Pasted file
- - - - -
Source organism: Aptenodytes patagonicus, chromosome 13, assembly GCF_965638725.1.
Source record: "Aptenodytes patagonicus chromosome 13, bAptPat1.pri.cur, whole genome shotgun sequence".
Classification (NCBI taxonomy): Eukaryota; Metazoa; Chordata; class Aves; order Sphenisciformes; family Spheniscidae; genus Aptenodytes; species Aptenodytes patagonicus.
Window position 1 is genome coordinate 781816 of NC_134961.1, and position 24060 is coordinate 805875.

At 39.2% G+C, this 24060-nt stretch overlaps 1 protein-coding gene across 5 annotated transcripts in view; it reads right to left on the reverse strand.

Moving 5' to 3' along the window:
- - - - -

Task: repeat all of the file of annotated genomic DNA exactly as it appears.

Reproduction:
Source organism: Aptenodytes patagonicus, chromosome 13, assembly GCF_965638725.1.
Source record: "Aptenodytes patagonicus chromosome 13, bAptPat1.pri.cur, whole genome shotgun sequence".
Classification (NCBI taxonomy): Eukaryota; Metazoa; Chordata; class Aves; order Sphenisciformes; family Spheniscidae; genus Aptenodytes; species Aptenodytes patagonicus.
Window position 1 is genome coordinate 781816 of NC_134961.1, and position 24060 is coordinate 805875.

At 39.2% G+C, this 24060-nt stretch overlaps 1 protein-coding gene across 5 annotated transcripts in view; it reads right to left on the reverse strand.

Moving 5' to 3' along the window: